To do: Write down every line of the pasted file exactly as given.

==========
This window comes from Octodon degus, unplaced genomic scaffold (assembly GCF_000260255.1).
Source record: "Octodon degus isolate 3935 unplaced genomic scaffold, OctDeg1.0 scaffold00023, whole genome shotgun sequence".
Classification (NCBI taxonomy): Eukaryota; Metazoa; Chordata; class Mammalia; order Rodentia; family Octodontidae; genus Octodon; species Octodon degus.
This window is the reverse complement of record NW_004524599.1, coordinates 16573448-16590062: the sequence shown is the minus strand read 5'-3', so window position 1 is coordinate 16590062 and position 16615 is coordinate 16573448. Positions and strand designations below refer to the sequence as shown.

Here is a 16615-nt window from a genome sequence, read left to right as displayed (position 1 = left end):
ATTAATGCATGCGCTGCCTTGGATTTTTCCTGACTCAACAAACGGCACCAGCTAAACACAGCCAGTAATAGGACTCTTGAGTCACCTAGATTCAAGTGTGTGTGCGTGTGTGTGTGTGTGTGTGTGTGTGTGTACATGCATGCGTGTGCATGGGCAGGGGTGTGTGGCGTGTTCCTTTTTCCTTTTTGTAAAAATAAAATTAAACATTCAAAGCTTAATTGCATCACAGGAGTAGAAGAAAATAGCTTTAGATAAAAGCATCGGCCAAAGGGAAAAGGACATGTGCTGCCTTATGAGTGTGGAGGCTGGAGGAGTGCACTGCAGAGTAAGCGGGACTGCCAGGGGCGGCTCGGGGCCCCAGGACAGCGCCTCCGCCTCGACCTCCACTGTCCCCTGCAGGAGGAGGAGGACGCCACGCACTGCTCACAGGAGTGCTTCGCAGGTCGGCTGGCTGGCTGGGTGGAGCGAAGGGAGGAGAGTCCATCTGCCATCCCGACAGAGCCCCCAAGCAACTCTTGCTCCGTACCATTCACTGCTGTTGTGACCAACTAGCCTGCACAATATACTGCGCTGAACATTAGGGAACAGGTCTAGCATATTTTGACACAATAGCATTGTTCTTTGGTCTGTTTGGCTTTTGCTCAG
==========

This window comes from Octodon degus, unplaced genomic scaffold (assembly GCF_000260255.1).
Source record: "Octodon degus isolate 3935 unplaced genomic scaffold, OctDeg1.0 scaffold00023, whole genome shotgun sequence".
Classification (NCBI taxonomy): Eukaryota; Metazoa; Chordata; class Mammalia; order Rodentia; family Octodontidae; genus Octodon; species Octodon degus.
This window is the reverse complement of record NW_004524599.1, coordinates 16573448-16590062: the sequence shown is the minus strand read 5'-3', so window position 1 is coordinate 16590062 and position 16615 is coordinate 16573448. Positions and strand designations below refer to the sequence as shown.

Here is a 16615-nt window from a genome sequence, read left to right as displayed (position 1 = left end):
ATTAATGCATGCGCTGCCTTGGATTTTTCCTGACTCAACAAACGGCACCAGCTAAACACAGCCAGTAATAGGACTCTTGAGTCACCTAGATTCAAGTGTGTGTGCGTGTGTGTGTGTGTGTGTGTGTGTGTGTACATGCATGCGTGTGCATGGGCAGGGGTGTGTGGCGTGTTCCTTTTTCCTTTTTGTAAAAATAAAATTAAACATTCAAAGCTTAATTGCATCACAGGAGTAGAAGAAAATAGCTTTAGATAAAAGCATCGGCCAAAGGGAAAAGGACATGTGCTGCCTTATGAGTGTGGAGGCTGGAGGAGTGCACTGCAGAGTAAGCGGGACTGCCAGGGGCGGCTCGGGGCCCCAGGACAGCGCCTCCGCCTCGACCTCCACTGTCCCCTGCAGGAGGAGGAGGACGCCACGCACTGCTCACAGGAGTGCTTCGCAGGTCGGCTGGCTGGCTGGGTGGAGCGAAGGGAGGAGAGTCCATCTGCCATCCCGACAGAGCCCCCAAGCAACTCTTGCTCCGTACCATTCACTGCTGTTGTGACCAACTAGCCTGCACAATATACTGCGCTGAACATTAGGGAACAGGTCTAGCATATTTTGACACAATAGCATTGTTCTTTGGTCTGTTTGGCTTTTGCTCAG